77 years ago, the Allies landed in Normandy


NWe are not going to play the old idiots by repeating that the youth of the past knew how to offer their lives to just causes. Another time, other customs. Nevertheless, let us not moderate our admiration for all these young people from deep America or Australia who voluntarily chose to take up arms to save old Europe. This morning of June 6, 1944, they are a little more than 152,000 to face the German bullets, including 213 French! All heroes.

Be careful not to confuse Operation Neptune with Operation Overlord. The first designates the actual landing, while the second concerns the entire Battle of Normandy. This being said, the allied forces took action ten minutes after midnight when the first American scouts jumped on the Cotentin to mark out the parachuting zones to follow. Six minutes later, a first glider, then a second and finally a third, packed with British commandos, landed near the Bénouville bridge, the capture of which was crucial. This is the first land fight.

In Berlin, Hitler goes to bed after listening to Wagner.

In the process, bombers attacked the German battery of Merville, then 110 others attacked batteries in the region of Caen. Paratroopers are raining from the sky, including 36 French nationals. At 1:55 a.m., 1,198 bombers took off in England. The paratroopers started the fight. The ships position themselves in front of their targets, about 24 km from the coast. Gliders continue to dump troops ashore. At 4 a.m., Sainte-Mère-l’Eglise was liberated, while the bombers continued their destruction. In Berlin, Hitler goes to bed after listening to Wagner. At 5.10 am, the first naval artillery fire on the German positions. The first Allied soldiers land on Utah Beach. Four minutes later, it was Omaha Beach’s turn to be taken by storm. At 7:32 am, honors to the French soldiers of the Kieffer commando who set foot in Colleville-Montgomery. At 9 a.m. Hitler was finally awake.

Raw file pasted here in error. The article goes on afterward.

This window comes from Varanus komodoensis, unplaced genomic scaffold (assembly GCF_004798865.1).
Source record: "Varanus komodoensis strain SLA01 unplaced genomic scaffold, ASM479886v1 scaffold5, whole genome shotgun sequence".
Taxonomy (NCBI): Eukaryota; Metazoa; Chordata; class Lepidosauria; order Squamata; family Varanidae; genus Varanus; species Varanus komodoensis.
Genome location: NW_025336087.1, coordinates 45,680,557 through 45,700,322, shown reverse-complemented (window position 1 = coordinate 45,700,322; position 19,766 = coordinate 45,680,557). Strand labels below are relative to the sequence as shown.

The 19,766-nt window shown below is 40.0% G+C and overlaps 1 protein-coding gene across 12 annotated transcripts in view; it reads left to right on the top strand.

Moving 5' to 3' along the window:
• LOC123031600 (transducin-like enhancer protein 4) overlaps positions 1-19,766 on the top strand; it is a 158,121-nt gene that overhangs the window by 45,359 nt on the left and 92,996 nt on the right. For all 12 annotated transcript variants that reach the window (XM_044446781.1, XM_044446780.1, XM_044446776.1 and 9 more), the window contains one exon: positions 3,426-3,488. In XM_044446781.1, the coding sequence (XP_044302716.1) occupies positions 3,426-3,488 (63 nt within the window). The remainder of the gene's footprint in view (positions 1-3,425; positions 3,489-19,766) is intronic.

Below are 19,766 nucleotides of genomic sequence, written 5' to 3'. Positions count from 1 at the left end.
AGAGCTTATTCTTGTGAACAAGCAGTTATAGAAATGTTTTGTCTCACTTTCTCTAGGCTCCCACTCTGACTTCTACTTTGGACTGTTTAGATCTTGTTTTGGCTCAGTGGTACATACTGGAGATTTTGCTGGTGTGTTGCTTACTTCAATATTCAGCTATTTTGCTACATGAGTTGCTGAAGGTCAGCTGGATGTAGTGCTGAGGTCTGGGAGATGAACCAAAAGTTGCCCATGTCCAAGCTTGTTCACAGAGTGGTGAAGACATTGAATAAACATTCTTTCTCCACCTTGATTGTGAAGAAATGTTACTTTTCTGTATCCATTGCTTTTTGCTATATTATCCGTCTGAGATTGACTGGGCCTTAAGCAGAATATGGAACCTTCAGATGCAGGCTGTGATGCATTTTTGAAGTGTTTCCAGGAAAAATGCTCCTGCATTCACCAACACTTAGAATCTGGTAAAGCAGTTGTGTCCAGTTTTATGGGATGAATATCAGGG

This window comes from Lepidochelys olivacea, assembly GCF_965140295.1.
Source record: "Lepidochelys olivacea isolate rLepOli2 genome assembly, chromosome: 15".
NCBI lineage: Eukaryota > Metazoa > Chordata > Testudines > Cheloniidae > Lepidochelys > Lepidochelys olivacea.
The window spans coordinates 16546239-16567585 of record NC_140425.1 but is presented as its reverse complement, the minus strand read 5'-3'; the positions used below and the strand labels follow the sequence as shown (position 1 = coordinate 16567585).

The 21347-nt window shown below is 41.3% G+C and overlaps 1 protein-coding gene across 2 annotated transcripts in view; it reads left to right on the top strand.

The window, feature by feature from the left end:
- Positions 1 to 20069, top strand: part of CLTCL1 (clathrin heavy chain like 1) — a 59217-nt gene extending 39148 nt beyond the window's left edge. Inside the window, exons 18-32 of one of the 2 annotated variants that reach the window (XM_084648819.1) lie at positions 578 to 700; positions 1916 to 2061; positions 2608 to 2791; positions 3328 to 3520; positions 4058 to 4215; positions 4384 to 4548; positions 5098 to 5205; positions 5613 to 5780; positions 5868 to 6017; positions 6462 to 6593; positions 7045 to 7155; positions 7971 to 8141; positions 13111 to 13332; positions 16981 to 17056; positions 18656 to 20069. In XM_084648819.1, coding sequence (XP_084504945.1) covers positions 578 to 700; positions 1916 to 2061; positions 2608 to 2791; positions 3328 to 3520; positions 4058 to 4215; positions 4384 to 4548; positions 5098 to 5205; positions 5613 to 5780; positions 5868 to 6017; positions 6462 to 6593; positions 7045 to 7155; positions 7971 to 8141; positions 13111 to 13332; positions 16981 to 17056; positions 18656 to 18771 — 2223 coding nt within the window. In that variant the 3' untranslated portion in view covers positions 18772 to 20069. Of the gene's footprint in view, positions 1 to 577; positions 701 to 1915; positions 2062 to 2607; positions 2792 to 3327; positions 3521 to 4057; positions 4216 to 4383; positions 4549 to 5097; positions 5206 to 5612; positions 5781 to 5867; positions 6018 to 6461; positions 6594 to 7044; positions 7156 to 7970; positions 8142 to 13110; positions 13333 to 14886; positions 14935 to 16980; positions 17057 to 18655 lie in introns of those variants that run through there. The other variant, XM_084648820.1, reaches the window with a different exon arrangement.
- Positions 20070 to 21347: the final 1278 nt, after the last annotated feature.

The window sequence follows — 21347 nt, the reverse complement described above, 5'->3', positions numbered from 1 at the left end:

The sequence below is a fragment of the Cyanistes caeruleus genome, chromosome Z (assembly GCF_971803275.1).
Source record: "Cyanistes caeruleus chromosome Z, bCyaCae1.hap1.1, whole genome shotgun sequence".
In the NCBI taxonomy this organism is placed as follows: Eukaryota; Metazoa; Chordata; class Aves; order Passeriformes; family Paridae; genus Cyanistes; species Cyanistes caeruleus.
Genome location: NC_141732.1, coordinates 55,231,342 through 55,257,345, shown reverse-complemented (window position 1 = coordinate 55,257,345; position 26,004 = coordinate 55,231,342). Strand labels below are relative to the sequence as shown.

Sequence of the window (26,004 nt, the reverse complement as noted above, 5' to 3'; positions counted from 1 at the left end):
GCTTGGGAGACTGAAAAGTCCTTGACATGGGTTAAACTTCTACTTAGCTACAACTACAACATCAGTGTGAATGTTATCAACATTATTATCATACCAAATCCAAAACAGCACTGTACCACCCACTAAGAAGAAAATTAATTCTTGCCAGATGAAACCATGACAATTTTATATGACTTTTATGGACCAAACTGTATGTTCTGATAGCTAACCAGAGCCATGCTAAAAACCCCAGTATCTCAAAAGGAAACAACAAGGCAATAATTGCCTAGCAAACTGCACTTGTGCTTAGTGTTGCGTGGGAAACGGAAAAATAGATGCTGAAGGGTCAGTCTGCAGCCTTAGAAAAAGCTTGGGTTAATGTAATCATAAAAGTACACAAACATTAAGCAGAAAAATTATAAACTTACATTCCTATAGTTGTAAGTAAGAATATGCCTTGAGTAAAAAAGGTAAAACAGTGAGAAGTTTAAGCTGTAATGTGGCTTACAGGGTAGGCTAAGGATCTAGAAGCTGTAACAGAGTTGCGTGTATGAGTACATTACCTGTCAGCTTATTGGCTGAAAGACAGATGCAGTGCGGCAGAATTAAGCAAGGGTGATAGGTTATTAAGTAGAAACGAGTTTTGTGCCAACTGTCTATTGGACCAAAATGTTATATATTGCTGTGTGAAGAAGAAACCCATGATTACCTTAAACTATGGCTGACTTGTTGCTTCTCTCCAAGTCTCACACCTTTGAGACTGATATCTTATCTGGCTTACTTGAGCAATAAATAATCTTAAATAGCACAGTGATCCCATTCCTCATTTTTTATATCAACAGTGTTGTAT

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In total, more than 130,000 soldiers landed on the Normandy beaches and 22,000 others fell from the sky. The bombers dropped 4,000 tonnes of bombs that day. Exactly 6,939 ships were engaged in Operation Neptune, only 4,126 directly participated in the assault. As for the French, including those of the Kieffer commando, they were a little more than 3000 to fight, either as aviators (277 pilots), or as sailors.

On the evening of D-Day, the Allies estimate to have lost 10,600 men (killed, wounded or missing, mainly Americans). That is to say much less than the 25,000 victims predicted by the Allied General Staff.


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